Hep1 inhibits locomotor morphology and migration of T cells
Given the evidence in Fig. 1 that the TSP-1 binding site in CRT triggered T cell migration, we examined the role of endogenous CRT and TSP-1, particularly the N-terminal domain, for T cell migration, using a 19-aa sequence (17–35 aa) corresponding to the CRT binding site, referred to as hep1 peptide (31), as a probe. It can be seen in Fig. 3,A that this peptide inhibited T cell migration into collagen, while a control peptide did not, indicating that endogenous CRT and TSP-1 participate in T cell migration. Moreover, the hep1 peptide was found to abrogate the pronounced infiltration into collagen induced by the TSP-1 binding site in CRT (Fig. 3 C), which means that this binding site most likely triggers T cell migration via a specific interaction with TSP-1.
Fig. 3 B shows the influence of hep1 and control peptides on the development of T cell locomotor morphology 30 min after the cells had been allowed to settle on a collagen matrix. It is clear from the figure that the hep1 peptide inhibited the development of motile forms, while the scrambled hep1 and other control peptides did not. Furthermore, hep1 also markedly reduced the number of cells attached to the collagen. The specific interference by the hep1 peptide with the development of motile forms further supports the conclusion that the interaction between CRT and TSP-1 plays an important role for T cell motility. A mAb to the N-terminal domain of TSP-1 (Ab-9) also inhibited T cell migration into a collagen type 1 matrix (data not shown), consistent with the conclusion that TSP-1 participated in T cell migration.
T cell expression of TSP-1 and T cell migration are Zn2+ dependent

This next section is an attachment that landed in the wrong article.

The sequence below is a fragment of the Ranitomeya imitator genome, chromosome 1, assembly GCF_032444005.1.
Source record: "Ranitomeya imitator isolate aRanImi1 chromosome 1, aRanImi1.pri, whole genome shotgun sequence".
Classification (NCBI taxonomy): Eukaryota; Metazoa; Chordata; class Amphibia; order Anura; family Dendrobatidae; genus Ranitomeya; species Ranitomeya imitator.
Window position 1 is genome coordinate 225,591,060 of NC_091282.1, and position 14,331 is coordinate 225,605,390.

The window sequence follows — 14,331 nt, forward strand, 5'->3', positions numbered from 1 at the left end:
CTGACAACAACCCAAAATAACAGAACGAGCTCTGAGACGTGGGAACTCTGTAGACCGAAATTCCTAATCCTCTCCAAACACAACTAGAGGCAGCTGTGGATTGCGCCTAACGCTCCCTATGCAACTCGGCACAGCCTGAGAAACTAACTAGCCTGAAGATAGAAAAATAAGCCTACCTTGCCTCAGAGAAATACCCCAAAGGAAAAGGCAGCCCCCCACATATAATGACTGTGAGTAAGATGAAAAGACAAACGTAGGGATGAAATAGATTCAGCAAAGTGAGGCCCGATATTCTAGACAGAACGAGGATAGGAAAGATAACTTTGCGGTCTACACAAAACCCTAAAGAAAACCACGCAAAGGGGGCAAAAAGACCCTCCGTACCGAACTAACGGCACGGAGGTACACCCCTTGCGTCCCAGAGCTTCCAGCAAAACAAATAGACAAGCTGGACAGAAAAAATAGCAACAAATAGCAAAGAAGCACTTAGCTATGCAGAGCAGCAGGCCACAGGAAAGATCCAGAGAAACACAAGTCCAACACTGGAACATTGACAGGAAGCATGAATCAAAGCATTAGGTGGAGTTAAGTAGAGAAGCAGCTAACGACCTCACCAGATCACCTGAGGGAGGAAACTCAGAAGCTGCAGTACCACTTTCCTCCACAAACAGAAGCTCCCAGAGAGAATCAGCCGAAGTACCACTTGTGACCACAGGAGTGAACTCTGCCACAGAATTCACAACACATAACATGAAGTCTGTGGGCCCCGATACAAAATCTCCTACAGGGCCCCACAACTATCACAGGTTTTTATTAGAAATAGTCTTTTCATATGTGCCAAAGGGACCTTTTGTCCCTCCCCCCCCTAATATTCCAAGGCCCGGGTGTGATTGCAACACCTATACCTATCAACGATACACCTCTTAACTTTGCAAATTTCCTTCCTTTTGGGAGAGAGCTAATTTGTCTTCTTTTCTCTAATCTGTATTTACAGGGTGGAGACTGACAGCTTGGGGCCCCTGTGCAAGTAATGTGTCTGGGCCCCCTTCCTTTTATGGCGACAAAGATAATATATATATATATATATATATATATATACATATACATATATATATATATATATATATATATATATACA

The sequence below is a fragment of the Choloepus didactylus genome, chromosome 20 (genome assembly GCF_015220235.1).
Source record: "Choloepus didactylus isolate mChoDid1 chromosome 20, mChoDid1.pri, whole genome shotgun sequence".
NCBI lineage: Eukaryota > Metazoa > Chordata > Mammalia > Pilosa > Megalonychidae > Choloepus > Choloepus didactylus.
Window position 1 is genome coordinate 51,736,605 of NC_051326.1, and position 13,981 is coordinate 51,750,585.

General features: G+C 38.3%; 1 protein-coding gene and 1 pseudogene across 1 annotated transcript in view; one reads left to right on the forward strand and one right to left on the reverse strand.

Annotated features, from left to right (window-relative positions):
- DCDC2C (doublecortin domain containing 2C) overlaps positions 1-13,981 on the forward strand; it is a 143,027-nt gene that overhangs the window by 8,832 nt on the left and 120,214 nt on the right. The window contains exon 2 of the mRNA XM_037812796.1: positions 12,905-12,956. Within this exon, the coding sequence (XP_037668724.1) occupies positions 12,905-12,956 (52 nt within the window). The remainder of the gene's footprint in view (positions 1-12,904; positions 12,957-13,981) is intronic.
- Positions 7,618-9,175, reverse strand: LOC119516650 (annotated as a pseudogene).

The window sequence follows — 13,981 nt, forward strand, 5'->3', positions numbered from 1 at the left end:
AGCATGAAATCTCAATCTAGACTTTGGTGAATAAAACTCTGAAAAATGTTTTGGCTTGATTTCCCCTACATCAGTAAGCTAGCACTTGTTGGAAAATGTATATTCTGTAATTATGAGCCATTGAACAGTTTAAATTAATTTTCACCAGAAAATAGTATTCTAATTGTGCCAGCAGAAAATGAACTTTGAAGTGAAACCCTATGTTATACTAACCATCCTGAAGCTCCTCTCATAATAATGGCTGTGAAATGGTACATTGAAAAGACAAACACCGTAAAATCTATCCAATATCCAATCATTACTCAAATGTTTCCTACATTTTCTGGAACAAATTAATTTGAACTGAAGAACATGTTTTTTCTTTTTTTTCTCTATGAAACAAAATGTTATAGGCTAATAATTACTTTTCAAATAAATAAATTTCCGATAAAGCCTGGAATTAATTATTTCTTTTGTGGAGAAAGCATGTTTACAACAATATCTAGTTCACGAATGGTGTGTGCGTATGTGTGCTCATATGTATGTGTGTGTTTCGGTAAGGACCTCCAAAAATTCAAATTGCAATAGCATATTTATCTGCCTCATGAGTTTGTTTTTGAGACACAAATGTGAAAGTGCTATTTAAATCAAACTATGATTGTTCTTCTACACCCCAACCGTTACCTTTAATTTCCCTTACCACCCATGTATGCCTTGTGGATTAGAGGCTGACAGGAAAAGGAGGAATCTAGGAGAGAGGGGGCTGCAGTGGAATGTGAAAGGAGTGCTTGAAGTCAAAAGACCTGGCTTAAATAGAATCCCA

To further analyze whether CRT induces T cell migration via T cell TSP-1, we made use of the observation that interactions between CRT and TSP-1 are Zn2+ dependent (22). T cells were exposed to ZnCl2 under serum-free conditions and analyzed with respect to migration into collagen. The influence of ZnCl2 on T cell surface expression of TSP-1 was examined using immunocytochemistry and after biotinylation and immunoprecipitation with a mAb to TSP-1. We found that ZnCl2 augmented T cell migration into 3D collagen (Fig. 4,A) and cell surface expression of TSP-1 (Fig. 4, B and C). Immunoprecipitation of nonadherent biotinylated cells in suspension yielded a major band of 170 kDa; FN-adherent cells also showed two bands with a molecular mass of 110 and 100 kDa, respectively (data not shown). Several protease inhibitors were analyzed with respect to possible influence on cell surface TSP-1 expression without effect, indicating that the enhancement of TSP-1 expression by Zn2+ was specific. One reasonable explanation for the enhancement of TSP-1 expression by ZnCl2 is that Zn2+ strengthens TSP-1 binding to CRT, as previously demonstrated (22), and inhibits TSP-1 internalization. Accordingly, as indicated by the data in Fig. 2 and further discussed below, TSP-1 on the lymphocyte surface may have at least two alternative fates, either persistence on the cell surface or internalization/degradation. The evidence that ZnCl2 both augmented TSP-1 binding to the T cell surface and potentiated migration affirms the conclusion that interactions between TSP-1 and CRT determine T cell migration.